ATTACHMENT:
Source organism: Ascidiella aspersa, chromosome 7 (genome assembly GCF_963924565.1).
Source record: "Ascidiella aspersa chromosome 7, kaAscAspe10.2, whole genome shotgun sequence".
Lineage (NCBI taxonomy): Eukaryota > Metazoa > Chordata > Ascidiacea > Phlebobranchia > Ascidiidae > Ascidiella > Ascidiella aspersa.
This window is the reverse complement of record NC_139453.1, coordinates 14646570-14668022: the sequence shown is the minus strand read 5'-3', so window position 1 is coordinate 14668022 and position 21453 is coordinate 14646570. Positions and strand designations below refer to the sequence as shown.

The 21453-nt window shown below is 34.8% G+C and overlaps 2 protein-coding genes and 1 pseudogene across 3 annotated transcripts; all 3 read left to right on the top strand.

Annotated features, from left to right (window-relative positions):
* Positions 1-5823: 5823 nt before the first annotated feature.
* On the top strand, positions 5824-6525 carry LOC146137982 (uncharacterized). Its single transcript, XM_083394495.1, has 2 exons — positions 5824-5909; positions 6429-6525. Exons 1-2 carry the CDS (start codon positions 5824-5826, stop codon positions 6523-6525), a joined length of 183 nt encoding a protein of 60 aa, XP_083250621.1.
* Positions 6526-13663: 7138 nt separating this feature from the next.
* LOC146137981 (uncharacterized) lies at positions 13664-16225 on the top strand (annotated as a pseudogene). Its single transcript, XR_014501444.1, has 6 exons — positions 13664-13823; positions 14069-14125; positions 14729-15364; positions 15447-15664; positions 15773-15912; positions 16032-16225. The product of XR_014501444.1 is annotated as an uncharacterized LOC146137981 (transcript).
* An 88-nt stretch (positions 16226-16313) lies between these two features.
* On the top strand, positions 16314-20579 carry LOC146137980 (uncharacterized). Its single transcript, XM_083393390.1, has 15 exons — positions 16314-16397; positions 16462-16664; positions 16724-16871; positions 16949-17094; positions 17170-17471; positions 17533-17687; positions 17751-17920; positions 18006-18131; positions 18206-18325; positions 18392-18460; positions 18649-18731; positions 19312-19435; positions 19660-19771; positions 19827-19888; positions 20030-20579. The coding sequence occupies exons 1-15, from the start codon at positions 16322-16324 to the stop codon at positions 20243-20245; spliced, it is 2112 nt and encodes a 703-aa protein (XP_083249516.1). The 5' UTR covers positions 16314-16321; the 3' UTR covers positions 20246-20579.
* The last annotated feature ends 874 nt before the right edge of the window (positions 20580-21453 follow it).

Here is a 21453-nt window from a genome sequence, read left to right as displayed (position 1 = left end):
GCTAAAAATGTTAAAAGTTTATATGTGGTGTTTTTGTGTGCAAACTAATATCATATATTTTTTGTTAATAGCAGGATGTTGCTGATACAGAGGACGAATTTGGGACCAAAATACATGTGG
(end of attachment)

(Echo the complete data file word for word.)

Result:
Source organism: Ascidiella aspersa, chromosome 7 (genome assembly GCF_963924565.1).
Source record: "Ascidiella aspersa chromosome 7, kaAscAspe10.2, whole genome shotgun sequence".
Lineage (NCBI taxonomy): Eukaryota > Metazoa > Chordata > Ascidiacea > Phlebobranchia > Ascidiidae > Ascidiella > Ascidiella aspersa.
This window is the reverse complement of record NC_139453.1, coordinates 14646570-14668022: the sequence shown is the minus strand read 5'-3', so window position 1 is coordinate 14668022 and position 21453 is coordinate 14646570. Positions and strand designations below refer to the sequence as shown.

The 21453-nt window shown below is 34.8% G+C and overlaps 2 protein-coding genes and 1 pseudogene across 3 annotated transcripts; all 3 read left to right on the top strand.

Annotated features, from left to right (window-relative positions):
* Positions 1-5823: 5823 nt before the first annotated feature.
* On the top strand, positions 5824-6525 carry LOC146137982 (uncharacterized). Its single transcript, XM_083394495.1, has 2 exons — positions 5824-5909; positions 6429-6525. Exons 1-2 carry the CDS (start codon positions 5824-5826, stop codon positions 6523-6525), a joined length of 183 nt encoding a protein of 60 aa, XP_083250621.1.
* Positions 6526-13663: 7138 nt separating this feature from the next.
* LOC146137981 (uncharacterized) lies at positions 13664-16225 on the top strand (annotated as a pseudogene). Its single transcript, XR_014501444.1, has 6 exons — positions 13664-13823; positions 14069-14125; positions 14729-15364; positions 15447-15664; positions 15773-15912; positions 16032-16225. The product of XR_014501444.1 is annotated as an uncharacterized LOC146137981 (transcript).
* An 88-nt stretch (positions 16226-16313) lies between these two features.
* On the top strand, positions 16314-20579 carry LOC146137980 (uncharacterized). Its single transcript, XM_083393390.1, has 15 exons — positions 16314-16397; positions 16462-16664; positions 16724-16871; positions 16949-17094; positions 17170-17471; positions 17533-17687; positions 17751-17920; positions 18006-18131; positions 18206-18325; positions 18392-18460; positions 18649-18731; positions 19312-19435; positions 19660-19771; positions 19827-19888; positions 20030-20579. The coding sequence occupies exons 1-15, from the start codon at positions 16322-16324 to the stop codon at positions 20243-20245; spliced, it is 2112 nt and encodes a 703-aa protein (XP_083249516.1). The 5' UTR covers positions 16314-16321; the 3' UTR covers positions 20246-20579.
* The last annotated feature ends 874 nt before the right edge of the window (positions 20580-21453 follow it).

Here is a 21453-nt window from a genome sequence, read left to right as displayed (position 1 = left end):
GCTAAAAATGTTAAAAGTTTATATGTGGTGTTTTTGTGTGCAAACTAATATCATATATTTTTTGTTAATAGCAGGATGTTGCTGATACAGAGGACGAATTTGGGACCAAAATACATGTGG